How to Increase Your Productivity With a Baby At Home
So you want to get stuff done while you’re little one sleeps, or you are just curious because other moms seem to be accomplishing more housework, personal care and getting out of the house more. Here’s what I’ve come to learn of the past year and a half about being productive with a newborn at home.
Is this goal right for you?
First, if your baby is less than 6 months old (as I’m sure everyone has told you) you need a nap too! According to the national institute of health, sleeping less than 7 hours per night may have negative health impacts including increased risk of obesity, diabetes, cardiovascular disease, anxiety, depression and alcohol use. Find the full information from the NIH Here.
While sleeping less than 7 hours a night is temporary while your child is young, I do feel it can still have some long term health impacts. So, if your baby is still getting up every few hours your goal probably should not be to be productive, maybe a good goal is to recover your sleep and stay healthy.
During the first 6 months of my youngest son’s life, I would use one of his naps to shower, one might be to put on a load of laundry, another to flip it, another to fold and that’s it for the day! Those are the chores I accomplished that day. Most days it was just the shower.
For the love of the truth, I do not think I cooked a homemade meal for my son’s first month of life. I was recovering from a c section and the sleep deprivation was hitting me hard. My husband was in another state for work and we were in survival mode.
I did the best I could and I know you are too. The most important thing is that your baby is growing and healthy and to make that happen mom has to be sleeping too. Everything else can wait.
Keep Expectations Low
When you are in survival mode and experiencing sleep deprivation months , keep your expectations for yourself to accomplish tasks beyond basic self-care very low. If you are not yet able to shower as often as you would like, or do your hair/make up whatever it is you do to take care of yourself pre baby, make those your goals first.
Having a baby really simplifies things if you let it, I remember when my to do list only said – shower. Ha, I’m so serious!
Once you are completely taking care of yourself to a level that you feel is appropriate for long term then you can move on to accomplishing other tasks regularly. You are much more valuable to your family then running the dishwasher timely.
The easiest way to get back into the groove of feeling accomplished each day is to keep a list on your phone of chores that need to be done and work up to doing 1 per day.
Keeping the list is important because sometimes we actually do accomplish things and we don’t realize how much we do in a day. This list can help you to stay organized and complete a task before moving onto the next that way you do actually feel accomplished.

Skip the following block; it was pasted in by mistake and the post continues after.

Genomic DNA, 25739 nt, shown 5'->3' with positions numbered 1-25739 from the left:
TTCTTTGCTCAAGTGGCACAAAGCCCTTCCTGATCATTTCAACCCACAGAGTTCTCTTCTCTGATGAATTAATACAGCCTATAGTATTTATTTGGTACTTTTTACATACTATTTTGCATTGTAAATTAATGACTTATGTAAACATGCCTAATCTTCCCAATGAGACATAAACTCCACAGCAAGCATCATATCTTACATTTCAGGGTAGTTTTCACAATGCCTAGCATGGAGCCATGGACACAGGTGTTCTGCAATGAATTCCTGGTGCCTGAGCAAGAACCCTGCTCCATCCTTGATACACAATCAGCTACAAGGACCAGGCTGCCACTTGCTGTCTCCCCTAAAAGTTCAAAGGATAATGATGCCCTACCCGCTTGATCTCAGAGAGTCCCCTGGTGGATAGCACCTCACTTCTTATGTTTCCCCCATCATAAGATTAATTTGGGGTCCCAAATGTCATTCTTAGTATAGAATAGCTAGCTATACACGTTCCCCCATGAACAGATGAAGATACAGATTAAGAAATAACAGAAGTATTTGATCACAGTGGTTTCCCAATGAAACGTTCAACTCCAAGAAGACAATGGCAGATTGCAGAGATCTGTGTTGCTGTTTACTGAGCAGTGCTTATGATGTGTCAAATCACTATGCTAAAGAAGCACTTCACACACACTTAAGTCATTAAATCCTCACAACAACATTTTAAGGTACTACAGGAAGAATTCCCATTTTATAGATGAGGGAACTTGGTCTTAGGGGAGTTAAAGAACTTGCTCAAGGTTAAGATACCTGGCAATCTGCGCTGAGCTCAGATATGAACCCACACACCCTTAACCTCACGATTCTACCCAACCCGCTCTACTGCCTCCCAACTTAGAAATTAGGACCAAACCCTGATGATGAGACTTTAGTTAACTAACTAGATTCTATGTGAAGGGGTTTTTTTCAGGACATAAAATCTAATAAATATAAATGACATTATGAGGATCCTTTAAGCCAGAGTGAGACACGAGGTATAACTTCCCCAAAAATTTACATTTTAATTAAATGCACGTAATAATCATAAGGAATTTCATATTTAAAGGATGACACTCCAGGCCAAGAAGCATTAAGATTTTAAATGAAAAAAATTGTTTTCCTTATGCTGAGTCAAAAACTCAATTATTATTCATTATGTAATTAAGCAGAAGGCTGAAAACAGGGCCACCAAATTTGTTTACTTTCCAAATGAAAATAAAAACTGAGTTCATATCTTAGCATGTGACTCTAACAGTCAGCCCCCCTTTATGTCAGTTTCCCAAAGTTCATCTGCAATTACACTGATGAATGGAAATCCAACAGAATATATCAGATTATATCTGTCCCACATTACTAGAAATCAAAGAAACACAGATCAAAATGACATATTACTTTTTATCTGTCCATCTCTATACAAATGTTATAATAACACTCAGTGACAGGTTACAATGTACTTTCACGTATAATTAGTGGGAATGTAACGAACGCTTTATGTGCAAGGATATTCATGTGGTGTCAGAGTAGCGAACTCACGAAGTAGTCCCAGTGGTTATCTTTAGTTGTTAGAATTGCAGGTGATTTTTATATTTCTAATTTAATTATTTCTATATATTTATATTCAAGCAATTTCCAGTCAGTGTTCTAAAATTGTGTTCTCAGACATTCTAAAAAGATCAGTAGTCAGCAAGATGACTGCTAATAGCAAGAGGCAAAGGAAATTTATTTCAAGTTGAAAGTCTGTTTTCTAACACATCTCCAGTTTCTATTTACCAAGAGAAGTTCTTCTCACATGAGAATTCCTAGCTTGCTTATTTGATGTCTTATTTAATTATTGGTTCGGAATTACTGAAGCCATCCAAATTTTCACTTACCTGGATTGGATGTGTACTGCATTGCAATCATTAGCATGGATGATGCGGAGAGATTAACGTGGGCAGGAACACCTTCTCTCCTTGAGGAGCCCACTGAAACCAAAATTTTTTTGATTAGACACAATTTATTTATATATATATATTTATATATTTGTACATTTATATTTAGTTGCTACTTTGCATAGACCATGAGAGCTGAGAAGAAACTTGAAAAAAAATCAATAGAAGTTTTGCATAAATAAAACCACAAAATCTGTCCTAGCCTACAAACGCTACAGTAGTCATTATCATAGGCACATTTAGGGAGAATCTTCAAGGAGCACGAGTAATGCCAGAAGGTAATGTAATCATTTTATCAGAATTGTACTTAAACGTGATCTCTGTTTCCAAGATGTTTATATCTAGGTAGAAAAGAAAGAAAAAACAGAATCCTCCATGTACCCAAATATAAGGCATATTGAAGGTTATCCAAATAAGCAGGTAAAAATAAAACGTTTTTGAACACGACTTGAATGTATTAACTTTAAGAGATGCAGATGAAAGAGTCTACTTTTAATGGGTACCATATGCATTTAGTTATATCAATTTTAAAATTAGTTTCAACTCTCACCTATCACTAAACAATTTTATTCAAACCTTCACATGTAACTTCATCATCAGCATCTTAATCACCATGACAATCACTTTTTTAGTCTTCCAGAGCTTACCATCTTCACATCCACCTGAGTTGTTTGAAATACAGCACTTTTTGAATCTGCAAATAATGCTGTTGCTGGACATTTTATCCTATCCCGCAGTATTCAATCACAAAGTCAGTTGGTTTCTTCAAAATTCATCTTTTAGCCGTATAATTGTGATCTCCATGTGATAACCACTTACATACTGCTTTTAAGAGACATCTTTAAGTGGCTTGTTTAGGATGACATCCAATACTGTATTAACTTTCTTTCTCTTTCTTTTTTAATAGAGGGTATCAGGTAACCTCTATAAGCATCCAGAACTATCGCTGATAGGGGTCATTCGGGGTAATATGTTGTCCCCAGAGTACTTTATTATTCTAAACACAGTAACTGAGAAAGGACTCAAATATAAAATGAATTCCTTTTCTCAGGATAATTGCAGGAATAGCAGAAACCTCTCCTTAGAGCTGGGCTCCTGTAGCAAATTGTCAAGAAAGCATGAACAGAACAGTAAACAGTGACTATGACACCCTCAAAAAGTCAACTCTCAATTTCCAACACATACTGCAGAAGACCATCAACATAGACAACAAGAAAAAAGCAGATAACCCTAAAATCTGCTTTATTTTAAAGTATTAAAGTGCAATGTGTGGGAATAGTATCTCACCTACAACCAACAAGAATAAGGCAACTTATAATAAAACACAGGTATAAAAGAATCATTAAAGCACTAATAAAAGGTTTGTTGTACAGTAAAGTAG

For example, Monday might be all self-care and baby and zero dishes in sink before bed. Tuesday you add in taking out garbage, Wednesday cooking two meals, Thursday cleaning the bathroom, these are just examples. Everyone’s productivity list will be different.
If you are doing more than one task a day on your list before your baby is 6 months old, you are a Rockstar!
When we expect ourselves to be doing much more than our body can handle, this sets unrealistic and unreasonable goals that we will never be able to obtain and also are not healthy.
This is a time to listen to our bodies and nurture not only our babies but ourselves. Think positive thoughts about yourself and your efforts in caring for your family. You are doing all you can and that is enough!
Communicate With Loved Ones
It is important to communicate with those around you about your needs, wants and feelings. If you are getting external pressure to get more done during nap time or daytime in general, perhaps some honest conversations about your overall health and need for support might be in order.
Taking care of a baby 24/7 is much easier said than done. Most people can go a weekend with little sleep but when you are pushing month 4 with no more than 2 hours of sleep at a time…. That’s a really tough space to be in and it is important to let those around you know what that is like so that they can be understanding.
I realized I was doing a poor job at communicating my frustrations and how I was feeling about myself to my husband. He was not pressuring me at all, I was internalizing these feelings of guilt and insecurity and putting high expectations on myself.
Once I communicated with him about what was going on he made it a goal for us to work into our budget for me to have help with childcare/household duties because his job did not really give him the opportunity to help me with that (he was in another state for work).